Whenever the plot was hatched, it was during the evening of 26 December that Soly, Renard and Dupaquier went from room to room in the Swiss section of the barracks asking the men to join them, "pour s'assembler le landemain afin de demander a leurs de leur procurer Justice sur les Vivres qui leurs Etoient dus ..." [Note 13] Some of the men were sleeping but Renard made a list of the names of those who agreed to participate. (Naturally, the list was subsequently lost.) Afterwards, Renard and Dupaquier were nominated to go to speak with the French soldiers who occupied adjoining rooms. [Note 14] Dupaquier admitted to having communicated only with a few men in two of the eight French companies and he claims that he merely informed them of the Swiss plans for an assembly. The three leaders then returned to their room and remained awake for the rest of the night.

Next morning (the twenty-seventh), at about six o'clock, the Swiss began assembling behind the barracks building in the courtyard enclosed by the King's Bastion. The sergeants did not appear (most of them had their own dwellings in the town), but a corporal named du Croix, who had apparently not been involved in the plans, took charge and arranged the men in their ranks, ordered the drummers to beat out the signal for the assembly and returned to the barracks to order those who had not yet appeared to fall in. [Note 15] Normal military procedures and discipline were maintained at this stage. Du Croix even overruled one of the leading organizers, Joseph Renard, and ordered him to return to his place when the latter began to take some initiative. Dupaquier and Renard later declared at the court-martial that they had not intended to carry arms but had changed their minds when all the others went for their guns after a voice in the crowd had urged them to "give more weight to their just demands." They may well have been lying. In any case, the officer who was eventually fetched by the first sergeant found himself facing almost the entire Karrer detachment armed and in battle formation.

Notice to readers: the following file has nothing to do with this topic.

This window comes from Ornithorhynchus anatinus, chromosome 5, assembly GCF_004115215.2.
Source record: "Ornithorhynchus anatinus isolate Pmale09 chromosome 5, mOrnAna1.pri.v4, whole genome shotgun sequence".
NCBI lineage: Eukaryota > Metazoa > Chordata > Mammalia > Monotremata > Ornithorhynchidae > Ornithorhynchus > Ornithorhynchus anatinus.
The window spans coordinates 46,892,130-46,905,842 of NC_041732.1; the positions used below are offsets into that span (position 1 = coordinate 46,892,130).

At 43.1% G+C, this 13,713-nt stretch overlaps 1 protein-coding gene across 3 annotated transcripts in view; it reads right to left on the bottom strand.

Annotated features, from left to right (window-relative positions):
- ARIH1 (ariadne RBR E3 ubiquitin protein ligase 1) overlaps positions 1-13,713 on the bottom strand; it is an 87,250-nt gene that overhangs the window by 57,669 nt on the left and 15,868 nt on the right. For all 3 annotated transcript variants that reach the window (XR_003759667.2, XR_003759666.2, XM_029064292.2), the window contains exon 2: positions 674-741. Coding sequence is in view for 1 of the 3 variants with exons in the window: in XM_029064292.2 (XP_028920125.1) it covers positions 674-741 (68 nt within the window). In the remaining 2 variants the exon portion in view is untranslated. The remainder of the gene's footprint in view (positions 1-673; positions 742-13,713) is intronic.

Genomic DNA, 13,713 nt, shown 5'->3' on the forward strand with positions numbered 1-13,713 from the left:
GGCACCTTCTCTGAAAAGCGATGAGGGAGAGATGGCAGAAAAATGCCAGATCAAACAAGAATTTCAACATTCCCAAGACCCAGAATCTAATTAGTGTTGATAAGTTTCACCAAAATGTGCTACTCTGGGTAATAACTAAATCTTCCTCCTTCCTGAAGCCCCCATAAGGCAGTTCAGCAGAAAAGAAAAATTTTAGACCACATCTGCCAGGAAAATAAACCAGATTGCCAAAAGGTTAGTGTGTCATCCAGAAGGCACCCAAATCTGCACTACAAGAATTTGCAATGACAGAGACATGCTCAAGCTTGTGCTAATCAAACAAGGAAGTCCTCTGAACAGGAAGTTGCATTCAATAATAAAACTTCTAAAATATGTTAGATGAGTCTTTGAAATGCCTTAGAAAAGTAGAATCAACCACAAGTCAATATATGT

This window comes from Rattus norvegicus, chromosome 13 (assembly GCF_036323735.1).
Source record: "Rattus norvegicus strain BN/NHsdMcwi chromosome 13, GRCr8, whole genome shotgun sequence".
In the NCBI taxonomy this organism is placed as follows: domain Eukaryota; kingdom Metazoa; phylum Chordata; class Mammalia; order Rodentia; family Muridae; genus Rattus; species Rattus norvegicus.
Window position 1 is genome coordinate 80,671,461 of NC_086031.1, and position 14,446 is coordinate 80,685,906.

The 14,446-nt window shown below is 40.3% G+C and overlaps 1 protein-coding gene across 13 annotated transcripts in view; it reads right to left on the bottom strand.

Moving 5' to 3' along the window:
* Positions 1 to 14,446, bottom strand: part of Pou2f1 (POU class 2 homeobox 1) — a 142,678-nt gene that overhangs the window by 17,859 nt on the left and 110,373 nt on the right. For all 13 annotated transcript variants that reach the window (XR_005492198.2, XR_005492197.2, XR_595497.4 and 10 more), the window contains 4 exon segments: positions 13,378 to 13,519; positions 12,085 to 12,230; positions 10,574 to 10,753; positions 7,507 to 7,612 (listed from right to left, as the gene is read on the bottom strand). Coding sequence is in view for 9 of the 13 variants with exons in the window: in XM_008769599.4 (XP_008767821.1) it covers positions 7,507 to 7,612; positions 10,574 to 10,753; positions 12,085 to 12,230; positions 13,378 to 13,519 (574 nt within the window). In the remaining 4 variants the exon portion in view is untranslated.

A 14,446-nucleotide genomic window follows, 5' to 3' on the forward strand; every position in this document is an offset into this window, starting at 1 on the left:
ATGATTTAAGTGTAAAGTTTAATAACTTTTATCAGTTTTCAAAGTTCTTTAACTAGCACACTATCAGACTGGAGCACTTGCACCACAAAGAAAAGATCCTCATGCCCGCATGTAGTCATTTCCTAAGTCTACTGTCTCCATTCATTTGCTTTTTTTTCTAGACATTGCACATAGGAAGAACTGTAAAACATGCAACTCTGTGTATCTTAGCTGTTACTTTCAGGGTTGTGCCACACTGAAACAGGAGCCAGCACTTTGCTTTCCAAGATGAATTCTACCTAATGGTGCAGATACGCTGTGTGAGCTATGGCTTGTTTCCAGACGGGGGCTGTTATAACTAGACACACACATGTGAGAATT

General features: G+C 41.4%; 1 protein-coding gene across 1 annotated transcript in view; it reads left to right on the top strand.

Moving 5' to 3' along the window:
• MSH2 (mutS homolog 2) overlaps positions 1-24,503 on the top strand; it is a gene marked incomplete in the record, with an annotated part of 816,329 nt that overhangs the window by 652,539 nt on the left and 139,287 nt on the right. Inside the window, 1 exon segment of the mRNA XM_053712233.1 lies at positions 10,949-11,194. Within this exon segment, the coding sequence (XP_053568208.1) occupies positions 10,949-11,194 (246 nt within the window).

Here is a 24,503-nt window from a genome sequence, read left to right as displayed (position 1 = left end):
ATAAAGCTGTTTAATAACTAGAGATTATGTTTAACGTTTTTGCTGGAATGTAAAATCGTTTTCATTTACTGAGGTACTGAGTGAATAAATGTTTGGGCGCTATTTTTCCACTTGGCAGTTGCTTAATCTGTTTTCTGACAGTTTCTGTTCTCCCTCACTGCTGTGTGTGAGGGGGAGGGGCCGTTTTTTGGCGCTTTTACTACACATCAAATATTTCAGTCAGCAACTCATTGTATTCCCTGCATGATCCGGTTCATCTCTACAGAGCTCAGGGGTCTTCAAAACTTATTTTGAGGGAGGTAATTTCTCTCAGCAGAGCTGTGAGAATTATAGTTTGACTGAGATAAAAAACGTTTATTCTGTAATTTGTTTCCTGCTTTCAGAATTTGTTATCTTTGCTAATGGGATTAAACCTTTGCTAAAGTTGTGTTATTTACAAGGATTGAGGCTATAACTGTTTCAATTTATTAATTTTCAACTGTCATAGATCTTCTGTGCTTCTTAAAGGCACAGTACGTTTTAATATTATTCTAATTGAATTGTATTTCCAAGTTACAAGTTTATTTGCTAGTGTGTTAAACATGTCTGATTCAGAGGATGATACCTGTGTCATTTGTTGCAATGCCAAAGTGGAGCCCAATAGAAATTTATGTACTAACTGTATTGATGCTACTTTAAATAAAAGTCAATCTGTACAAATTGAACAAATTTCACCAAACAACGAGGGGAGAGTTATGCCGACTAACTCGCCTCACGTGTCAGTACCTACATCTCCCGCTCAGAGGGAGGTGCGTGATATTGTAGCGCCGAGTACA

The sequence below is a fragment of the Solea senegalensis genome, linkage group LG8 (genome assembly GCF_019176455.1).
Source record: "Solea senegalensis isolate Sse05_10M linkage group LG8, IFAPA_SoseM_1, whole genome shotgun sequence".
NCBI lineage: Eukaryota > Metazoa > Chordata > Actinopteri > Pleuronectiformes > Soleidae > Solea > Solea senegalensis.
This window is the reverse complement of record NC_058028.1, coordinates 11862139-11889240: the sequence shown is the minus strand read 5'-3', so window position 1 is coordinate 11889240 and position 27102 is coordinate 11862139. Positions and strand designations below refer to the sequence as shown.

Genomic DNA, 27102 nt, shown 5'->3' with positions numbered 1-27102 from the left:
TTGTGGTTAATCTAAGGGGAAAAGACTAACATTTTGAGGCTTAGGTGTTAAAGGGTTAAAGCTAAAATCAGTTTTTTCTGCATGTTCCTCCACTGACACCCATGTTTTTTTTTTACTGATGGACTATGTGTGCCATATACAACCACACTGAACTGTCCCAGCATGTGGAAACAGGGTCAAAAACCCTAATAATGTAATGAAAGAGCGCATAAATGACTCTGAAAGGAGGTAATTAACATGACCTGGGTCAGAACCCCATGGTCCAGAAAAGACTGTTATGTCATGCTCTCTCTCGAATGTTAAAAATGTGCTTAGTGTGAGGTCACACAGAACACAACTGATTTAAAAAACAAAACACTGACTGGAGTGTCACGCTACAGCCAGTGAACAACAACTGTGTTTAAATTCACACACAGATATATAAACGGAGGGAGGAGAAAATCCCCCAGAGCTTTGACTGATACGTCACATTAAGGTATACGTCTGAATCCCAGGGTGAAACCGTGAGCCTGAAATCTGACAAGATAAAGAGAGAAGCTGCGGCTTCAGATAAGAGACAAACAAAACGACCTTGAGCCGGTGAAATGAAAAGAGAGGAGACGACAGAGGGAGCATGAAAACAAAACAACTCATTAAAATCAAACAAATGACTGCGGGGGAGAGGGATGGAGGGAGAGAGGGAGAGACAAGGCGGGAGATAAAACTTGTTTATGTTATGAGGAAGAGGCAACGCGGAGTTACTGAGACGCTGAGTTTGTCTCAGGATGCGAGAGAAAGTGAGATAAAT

Schonherr was sick at the time and it was Ensign Rasser, the second Swiss officer, who first met the rebellious troops. [Note 16] When the drumming ceased Rasser asked for an explanation and was handed a note which outlined the men's grievances. [Note 17] He examined this then spoke with a few individual soldiers, one by one, about their complaints. When the ensign recalled the scene eight months later, he remembered the troops' orderly and respectful behavior and their assurances that they had no intention of committing violent actions or of neglecting their duties to their superiors; they wished only "de Reclamer leur Justice des Vexations qu'on leur Faisoit Journellement ..." [Note 18] Rasser mentioned three specific grievances in his affidavit and prominent among them was the problem of the rotten vegetables. There was also a complaint about work the soldiers were forced to perform without wages for the king's service and for private individuals. Lastly, the men asked for compensation for work they had done on an expedition against Canso earlier in the year and for the pillage they had been promised but never received. [Note 19]